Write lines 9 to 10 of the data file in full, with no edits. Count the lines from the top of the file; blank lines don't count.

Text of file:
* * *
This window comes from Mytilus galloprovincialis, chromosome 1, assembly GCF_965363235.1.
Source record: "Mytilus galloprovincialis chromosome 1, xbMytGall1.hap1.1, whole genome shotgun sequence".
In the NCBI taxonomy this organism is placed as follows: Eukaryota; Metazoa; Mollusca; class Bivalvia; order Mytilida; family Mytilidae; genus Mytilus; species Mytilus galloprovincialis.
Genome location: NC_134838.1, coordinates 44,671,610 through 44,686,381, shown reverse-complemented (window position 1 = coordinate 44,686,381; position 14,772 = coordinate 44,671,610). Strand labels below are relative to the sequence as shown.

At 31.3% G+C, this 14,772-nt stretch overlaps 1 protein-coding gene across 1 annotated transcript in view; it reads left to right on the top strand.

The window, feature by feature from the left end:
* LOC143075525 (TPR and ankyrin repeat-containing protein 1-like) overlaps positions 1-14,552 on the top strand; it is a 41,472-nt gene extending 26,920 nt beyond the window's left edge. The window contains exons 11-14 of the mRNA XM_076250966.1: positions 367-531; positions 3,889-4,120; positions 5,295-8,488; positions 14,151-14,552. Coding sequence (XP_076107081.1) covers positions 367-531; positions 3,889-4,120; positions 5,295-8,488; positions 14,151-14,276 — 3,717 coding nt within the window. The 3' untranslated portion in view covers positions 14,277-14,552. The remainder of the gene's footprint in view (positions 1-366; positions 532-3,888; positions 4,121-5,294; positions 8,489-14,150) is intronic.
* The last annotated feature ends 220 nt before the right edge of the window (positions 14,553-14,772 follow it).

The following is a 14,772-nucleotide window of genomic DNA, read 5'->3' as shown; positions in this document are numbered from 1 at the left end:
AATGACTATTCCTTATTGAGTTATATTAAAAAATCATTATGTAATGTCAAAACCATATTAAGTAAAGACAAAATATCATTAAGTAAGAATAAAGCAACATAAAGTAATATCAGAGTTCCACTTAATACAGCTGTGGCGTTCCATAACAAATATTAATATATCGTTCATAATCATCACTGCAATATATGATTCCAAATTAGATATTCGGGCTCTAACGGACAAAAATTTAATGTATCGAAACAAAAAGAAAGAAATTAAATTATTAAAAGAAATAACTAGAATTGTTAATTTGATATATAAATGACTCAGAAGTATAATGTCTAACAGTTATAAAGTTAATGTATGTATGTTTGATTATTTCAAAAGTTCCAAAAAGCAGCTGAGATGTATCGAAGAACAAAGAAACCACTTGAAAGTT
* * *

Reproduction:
The following is a 14,772-nucleotide window of genomic DNA, read 5'->3' as shown; positions in this document are numbered from 1 at the left end:
AATGACTATTCCTTATTGAGTTATATTAAAAAATCATTATGTAATGTCAAAACCATATTAAGTAAAGACAAAATATCATTAAGTAAGAATAAAGCAACATAAAGTAATATCAGAGTTCCACTTAATACAGCTGTGGCGTTCCATAACAAATATTAATATATCGTTCATAATCATCACTGCAATATATGATTCCAAATTAGATATTCGGGCTCTAACGGACAAAAATTTAATGTATCGAAACAAAAAGAAAGAAATTAAATTATTAAAAGAAATAACTAGAATTGTTAATTTGATATATAAATGACTCAGAAGTATAATGTCTAACAGTTATAAAGTTAATGTATGTATGTTTGATTATTTCAAAAGTTCCAAAAAGCAGCTGAGATGTATCGAAGAACAAAGAAACCACTTGAAAGTT